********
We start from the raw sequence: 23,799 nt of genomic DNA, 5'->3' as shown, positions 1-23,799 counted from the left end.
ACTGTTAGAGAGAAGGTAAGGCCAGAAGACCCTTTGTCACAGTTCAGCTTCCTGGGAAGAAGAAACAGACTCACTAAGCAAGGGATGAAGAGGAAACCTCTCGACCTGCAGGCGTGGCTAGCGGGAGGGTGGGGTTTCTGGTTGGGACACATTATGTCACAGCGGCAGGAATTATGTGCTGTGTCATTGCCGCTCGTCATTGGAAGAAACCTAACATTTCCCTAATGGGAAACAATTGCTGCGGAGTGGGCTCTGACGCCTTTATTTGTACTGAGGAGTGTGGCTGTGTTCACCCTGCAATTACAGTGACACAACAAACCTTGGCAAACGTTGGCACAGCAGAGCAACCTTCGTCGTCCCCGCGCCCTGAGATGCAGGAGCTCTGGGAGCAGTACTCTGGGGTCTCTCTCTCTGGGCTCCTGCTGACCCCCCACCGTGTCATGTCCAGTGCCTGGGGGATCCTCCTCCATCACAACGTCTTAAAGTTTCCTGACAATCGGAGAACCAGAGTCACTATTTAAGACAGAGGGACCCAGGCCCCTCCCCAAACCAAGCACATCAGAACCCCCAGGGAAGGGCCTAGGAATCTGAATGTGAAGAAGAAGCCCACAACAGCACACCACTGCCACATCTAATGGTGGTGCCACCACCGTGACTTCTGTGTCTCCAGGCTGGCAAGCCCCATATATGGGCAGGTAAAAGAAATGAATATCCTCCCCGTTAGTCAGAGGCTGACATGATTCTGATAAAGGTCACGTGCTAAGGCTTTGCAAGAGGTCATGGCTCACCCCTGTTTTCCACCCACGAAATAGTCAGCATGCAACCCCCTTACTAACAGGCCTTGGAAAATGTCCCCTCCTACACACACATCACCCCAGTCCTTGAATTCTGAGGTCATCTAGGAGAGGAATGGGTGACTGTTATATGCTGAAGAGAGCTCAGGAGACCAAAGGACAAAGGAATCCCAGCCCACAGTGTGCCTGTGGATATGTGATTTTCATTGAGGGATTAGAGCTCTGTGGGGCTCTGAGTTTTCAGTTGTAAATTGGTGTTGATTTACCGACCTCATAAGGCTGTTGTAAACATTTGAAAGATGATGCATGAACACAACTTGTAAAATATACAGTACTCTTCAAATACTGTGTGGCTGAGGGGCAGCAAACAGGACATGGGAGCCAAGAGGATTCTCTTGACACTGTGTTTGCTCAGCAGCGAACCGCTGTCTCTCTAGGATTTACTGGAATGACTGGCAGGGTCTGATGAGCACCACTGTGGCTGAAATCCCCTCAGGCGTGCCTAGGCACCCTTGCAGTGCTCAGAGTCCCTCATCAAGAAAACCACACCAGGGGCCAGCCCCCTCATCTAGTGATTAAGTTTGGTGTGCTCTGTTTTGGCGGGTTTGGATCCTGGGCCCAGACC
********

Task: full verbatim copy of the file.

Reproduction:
We start from the raw sequence: 23,799 nt of genomic DNA, 5'->3' as shown, positions 1-23,799 counted from the left end.
ACTGTTAGAGAGAAGGTAAGGCCAGAAGACCCTTTGTCACAGTTCAGCTTCCTGGGAAGAAGAAACAGACTCACTAAGCAAGGGATGAAGAGGAAACCTCTCGACCTGCAGGCGTGGCTAGCGGGAGGGTGGGGTTTCTGGTTGGGACACATTATGTCACAGCGGCAGGAATTATGTGCTGTGTCATTGCCGCTCGTCATTGGAAGAAACCTAACATTTCCCTAATGGGAAACAATTGCTGCGGAGTGGGCTCTGACGCCTTTATTTGTACTGAGGAGTGTGGCTGTGTTCACCCTGCAATTACAGTGACACAACAAACCTTGGCAAACGTTGGCACAGCAGAGCAACCTTCGTCGTCCCCGCGCCCTGAGATGCAGGAGCTCTGGGAGCAGTACTCTGGGGTCTCTCTCTCTGGGCTCCTGCTGACCCCCCACCGTGTCATGTCCAGTGCCTGGGGGATCCTCCTCCATCACAACGTCTTAAAGTTTCCTGACAATCGGAGAACCAGAGTCACTATTTAAGACAGAGGGACCCAGGCCCCTCCCCAAACCAAGCACATCAGAACCCCCAGGGAAGGGCCTAGGAATCTGAATGTGAAGAAGAAGCCCACAACAGCACACCACTGCCACATCTAATGGTGGTGCCACCACCGTGACTTCTGTGTCTCCAGGCTGGCAAGCCCCATATATGGGCAGGTAAAAGAAATGAATATCCTCCCCGTTAGTCAGAGGCTGACATGATTCTGATAAAGGTCACGTGCTAAGGCTTTGCAAGAGGTCATGGCTCACCCCTGTTTTCCACCCACGAAATAGTCAGCATGCAACCCCCTTACTAACAGGCCTTGGAAAATGTCCCCTCCTACACACACATCACCCCAGTCCTTGAATTCTGAGGTCATCTAGGAGAGGAATGGGTGACTGTTATATGCTGAAGAGAGCTCAGGAGACCAAAGGACAAAGGAATCCCAGCCCACAGTGTGCCTGTGGATATGTGATTTTCATTGAGGGATTAGAGCTCTGTGGGGCTCTGAGTTTTCAGTTGTAAATTGGTGTTGATTTACCGACCTCATAAGGCTGTTGTAAACATTTGAAAGATGATGCATGAACACAACTTGTAAAATATACAGTACTCTTCAAATACTGTGTGGCTGAGGGGCAGCAAACAGGACATGGGAGCCAAGAGGATTCTCTTGACACTGTGTTTGCTCAGCAGCGAACCGCTGTCTCTCTAGGATTTACTGGAATGACTGGCAGGGTCTGATGAGCACCACTGTGGCTGAAATCCCCTCAGGCGTGCCTAGGCACCCTTGCAGTGCTCAGAGTCCCTCATCAAGAAAACCACACCAGGGGCCAGCCCCCTCATCTAGTGATTAAGTTTGGTGTGCTCTGTTTTGGCGGGTTTGGATCCTGGGCCCAGACC